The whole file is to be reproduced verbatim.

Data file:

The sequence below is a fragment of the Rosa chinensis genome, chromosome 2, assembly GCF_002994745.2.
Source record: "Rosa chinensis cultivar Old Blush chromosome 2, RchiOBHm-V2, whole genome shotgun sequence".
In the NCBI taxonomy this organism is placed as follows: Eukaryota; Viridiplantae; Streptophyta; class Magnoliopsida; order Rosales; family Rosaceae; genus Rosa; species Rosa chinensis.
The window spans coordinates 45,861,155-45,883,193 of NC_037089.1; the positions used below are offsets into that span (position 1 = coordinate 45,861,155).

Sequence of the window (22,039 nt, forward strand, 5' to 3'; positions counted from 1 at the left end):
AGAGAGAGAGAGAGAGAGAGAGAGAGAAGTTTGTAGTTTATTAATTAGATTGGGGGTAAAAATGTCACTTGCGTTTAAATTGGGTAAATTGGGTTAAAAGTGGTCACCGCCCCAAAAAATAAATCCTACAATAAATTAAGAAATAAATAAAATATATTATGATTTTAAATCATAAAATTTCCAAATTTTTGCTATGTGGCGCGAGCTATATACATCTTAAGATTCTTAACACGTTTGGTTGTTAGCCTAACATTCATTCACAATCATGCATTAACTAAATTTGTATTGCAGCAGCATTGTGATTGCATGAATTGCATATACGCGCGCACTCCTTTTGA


The sequence below is a fragment of the Rosa chinensis genome, chromosome 2, assembly GCF_002994745.2.
Source record: "Rosa chinensis cultivar Old Blush chromosome 2, RchiOBHm-V2, whole genome shotgun sequence".
In the NCBI taxonomy this organism is placed as follows: Eukaryota; Viridiplantae; Streptophyta; class Magnoliopsida; order Rosales; family Rosaceae; genus Rosa; species Rosa chinensis.
The window spans coordinates 45,861,155-45,883,193 of NC_037089.1; the positions used below are offsets into that span (position 1 = coordinate 45,861,155).

Sequence of the window (22,039 nt, forward strand, 5' to 3'; positions counted from 1 at the left end):
AGAGAGAGAGAGAGAGAGAGAGAGAGAAGTTTGTAGTTTATTAATTAGATTGGGGGTAAAAATGTCACTTGCGTTTAAATTGGGTAAATTGGGTTAAAAGTGGTCACCGCCCCAAAAAATAAATCCTACAATAAATTAAGAAATAAATAAAATATATTATGATTTTAAATCATAAAATTTCCAAATTTTTGCTATGTGGCGCGAGCTATATACATCTTAAGATTCTTAACACGTTTGGTTGTTAGCCTAACATTCATTCACAATCATGCATTAACTAAATTTGTATTGCAGCAGCATTGTGATTGCATGAATTGCATATACGCGCGCACTCCTTTTGA